2022: A year of European Defence

EUROMIL co-organized with Egmont- the Royal Institute for International Relations, an expert discussion on 2022, a year of European defence. This seminar aims to critically assess the EU’s achievements in the field of defence over the past year, to recommend ways forward, and to analyse what the implications are for the soldiers: the men and women in uniform who ultimately have to make it happen.

The first panel discussion focused on EU achievements in the field of defence. The speakers, Bruno Angelet (Security Policy Director, Belgian Foreign Affairs), Dr Daniel Fiott (Centre for Security and Defence Studies (CSDS), VUB) and Dr Sven Biscop (Egmont & Ghent University) focused on the Strategic Compass and the importance of revitalizing the European defence industry. Strengthening European defence is a strategic goal for Europe, the USA are focusing more and more on Asia and hence, a stronger and more capable EU will also benefit NATO. Besides, in 2022, the EU showed its capability of taking quick action. To provide an example, the launch of the European Union Assistance Mission Ukraine (EUMAM) in such a quick timeline has been a game changer. The training of 15.000 Ukrainian soldiers and the use of the European Peace Facility (EPF) to its full potential underline that the EU is becoming serious about its defence.

On defence industry, it is important to highlight that the European Defence Industry Reinforcement through common Procurement Act (EDIRPA) represents an important tool for common procurement and a logical next step from the European Defence Fund (EDF), and under the goals of the Strategic Compass. Overall, the EU has many instruments, such as the Permanent Structured Cooperation (PESCO),  EDF, and EDIRPA, and should not be afraid to use them.

However, one important factor that is often neglected is the need for more military personnel to fulfil NATO’s and the EU’s needs. Thus, the second panel discussion focused on the implications of defence developments on the military sector. The speakers, Lieutenant-General Marc Thys, (VCHOD, Belgian Defence), Brigadier-General Bart Laurent (EUMS) and Emmanuel Jacob (President of EUROMIL) discussed the Strategic Compass, military personnel and the reserve forces, climate change and CSDP missions and operations. More precisely, it was underlined that the Strategic Compass makes 2022 a year of European defence, but many developments have already started since 2019, as how to cope with BREXIT in CSDP missions.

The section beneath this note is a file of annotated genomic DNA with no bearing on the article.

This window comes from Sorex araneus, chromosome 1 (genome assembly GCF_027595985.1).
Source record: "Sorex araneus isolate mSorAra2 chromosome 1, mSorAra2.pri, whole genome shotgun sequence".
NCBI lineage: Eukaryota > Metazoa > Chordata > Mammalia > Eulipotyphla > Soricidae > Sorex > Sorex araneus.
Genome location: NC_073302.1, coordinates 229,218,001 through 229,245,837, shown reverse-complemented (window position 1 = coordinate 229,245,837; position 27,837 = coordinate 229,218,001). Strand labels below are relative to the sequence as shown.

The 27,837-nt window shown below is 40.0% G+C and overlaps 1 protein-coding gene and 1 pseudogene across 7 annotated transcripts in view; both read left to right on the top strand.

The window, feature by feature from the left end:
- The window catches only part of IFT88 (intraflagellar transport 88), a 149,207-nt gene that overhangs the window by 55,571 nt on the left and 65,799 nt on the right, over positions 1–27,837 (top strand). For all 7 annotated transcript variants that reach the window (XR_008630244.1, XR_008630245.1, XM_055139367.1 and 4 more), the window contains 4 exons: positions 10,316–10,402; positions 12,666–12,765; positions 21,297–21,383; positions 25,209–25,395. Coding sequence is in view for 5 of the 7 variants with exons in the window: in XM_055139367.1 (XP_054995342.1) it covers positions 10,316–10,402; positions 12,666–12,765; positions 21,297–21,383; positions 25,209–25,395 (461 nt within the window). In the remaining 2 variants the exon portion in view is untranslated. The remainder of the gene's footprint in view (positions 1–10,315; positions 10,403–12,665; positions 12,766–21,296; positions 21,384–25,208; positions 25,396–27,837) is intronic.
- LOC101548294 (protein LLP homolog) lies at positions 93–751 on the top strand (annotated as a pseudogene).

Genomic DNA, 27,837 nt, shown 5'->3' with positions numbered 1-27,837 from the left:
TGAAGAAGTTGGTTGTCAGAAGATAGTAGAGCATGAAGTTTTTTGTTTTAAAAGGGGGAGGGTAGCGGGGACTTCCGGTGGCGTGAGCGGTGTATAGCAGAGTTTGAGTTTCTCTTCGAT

To continue, and concerning the war in Ukraine, it was highlighted that the EU must build its deterrence – despite that it seems expensive – because a war is even more expensive. Besides, CSDP missions and operations must become more flexible, adaptable and tailored to a partner’s needs. However, all the abovementioned concepts cannot be a success without military personnel. It has become essential to attract young people to join the Armed Forces and to build strong reserve forces. Hence, the increased defence spending should not only focus on equipment and weapons systems but also on the men and women that are needed to use those systems. On the other hand, it was also underscored that adequate training and equipment are needed for soldiers to be able to deal with emerging threats and challenges as climate change.

Lastly, it is important to stress that the social aspect in the Armed Forces should be taken into account. In this regard, the Rapid Deployment Capacity represents an opportunity for the men and women that are trained and deployed together to also enjoy the same social and working rights.

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